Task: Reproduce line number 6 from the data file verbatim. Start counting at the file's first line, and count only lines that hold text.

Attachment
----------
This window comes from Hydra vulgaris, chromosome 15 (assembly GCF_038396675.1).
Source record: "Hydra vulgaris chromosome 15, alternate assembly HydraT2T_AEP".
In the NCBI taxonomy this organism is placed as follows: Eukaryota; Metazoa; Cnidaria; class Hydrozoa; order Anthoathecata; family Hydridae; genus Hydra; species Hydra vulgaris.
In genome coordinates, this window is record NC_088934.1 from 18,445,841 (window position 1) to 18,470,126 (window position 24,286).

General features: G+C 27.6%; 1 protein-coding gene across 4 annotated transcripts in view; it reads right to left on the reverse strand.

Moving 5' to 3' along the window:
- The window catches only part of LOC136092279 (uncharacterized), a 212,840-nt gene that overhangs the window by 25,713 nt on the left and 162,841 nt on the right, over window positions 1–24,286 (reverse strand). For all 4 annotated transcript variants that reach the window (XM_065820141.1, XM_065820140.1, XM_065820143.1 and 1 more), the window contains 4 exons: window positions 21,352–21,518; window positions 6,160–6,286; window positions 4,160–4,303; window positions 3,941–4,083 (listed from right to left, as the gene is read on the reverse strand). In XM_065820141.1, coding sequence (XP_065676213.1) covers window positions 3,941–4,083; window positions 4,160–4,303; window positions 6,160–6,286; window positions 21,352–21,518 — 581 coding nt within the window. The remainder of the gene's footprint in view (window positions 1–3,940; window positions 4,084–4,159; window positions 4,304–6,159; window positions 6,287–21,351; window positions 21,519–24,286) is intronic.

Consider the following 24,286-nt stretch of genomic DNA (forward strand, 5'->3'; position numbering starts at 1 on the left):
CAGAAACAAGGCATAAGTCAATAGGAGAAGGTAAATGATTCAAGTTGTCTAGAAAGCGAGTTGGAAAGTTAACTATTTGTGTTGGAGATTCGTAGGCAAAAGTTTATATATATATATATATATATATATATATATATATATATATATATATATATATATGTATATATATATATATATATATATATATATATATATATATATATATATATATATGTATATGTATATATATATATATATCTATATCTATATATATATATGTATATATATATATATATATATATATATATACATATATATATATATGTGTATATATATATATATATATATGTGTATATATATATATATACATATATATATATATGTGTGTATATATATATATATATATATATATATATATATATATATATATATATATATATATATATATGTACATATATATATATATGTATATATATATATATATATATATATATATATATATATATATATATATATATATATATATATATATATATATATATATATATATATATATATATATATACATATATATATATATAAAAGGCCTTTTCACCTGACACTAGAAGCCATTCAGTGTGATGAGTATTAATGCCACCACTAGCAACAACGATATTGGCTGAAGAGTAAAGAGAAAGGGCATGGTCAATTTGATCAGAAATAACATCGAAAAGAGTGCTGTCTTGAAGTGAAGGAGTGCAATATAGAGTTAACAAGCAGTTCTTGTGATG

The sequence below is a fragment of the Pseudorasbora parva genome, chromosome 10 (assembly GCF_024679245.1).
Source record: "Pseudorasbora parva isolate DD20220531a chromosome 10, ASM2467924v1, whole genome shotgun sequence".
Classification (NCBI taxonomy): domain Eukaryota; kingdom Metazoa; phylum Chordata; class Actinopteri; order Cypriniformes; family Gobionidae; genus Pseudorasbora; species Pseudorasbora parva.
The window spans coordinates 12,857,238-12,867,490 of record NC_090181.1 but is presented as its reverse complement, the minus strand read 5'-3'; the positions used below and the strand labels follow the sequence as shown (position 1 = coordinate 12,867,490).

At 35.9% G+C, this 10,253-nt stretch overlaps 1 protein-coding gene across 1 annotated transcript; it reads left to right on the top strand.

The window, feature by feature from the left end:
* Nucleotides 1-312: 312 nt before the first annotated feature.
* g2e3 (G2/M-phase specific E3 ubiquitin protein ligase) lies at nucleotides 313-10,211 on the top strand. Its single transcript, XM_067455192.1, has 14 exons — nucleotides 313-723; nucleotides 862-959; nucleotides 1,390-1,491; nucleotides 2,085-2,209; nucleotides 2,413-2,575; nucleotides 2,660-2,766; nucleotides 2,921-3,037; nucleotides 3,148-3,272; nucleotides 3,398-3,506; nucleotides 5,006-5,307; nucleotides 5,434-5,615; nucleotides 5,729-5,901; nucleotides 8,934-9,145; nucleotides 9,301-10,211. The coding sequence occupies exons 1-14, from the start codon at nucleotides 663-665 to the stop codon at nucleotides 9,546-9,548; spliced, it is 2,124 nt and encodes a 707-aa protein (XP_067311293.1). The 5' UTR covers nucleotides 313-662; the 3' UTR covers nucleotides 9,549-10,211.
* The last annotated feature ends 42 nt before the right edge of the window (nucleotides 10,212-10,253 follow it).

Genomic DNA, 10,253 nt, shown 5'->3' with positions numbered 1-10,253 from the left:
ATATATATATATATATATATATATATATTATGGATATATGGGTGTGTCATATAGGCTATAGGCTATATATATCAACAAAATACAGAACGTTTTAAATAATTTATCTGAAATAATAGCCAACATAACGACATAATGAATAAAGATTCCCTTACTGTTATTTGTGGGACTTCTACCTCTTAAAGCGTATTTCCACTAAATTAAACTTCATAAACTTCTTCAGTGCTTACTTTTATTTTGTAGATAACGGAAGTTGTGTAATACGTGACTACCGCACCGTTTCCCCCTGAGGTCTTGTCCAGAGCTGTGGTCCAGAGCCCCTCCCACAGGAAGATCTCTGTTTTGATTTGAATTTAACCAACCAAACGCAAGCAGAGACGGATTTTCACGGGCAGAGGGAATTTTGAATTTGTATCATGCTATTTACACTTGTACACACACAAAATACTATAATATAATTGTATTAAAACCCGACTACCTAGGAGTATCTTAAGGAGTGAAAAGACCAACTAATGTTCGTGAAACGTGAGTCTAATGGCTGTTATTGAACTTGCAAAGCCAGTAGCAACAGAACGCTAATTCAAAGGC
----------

Moving 5' to 3' along the window: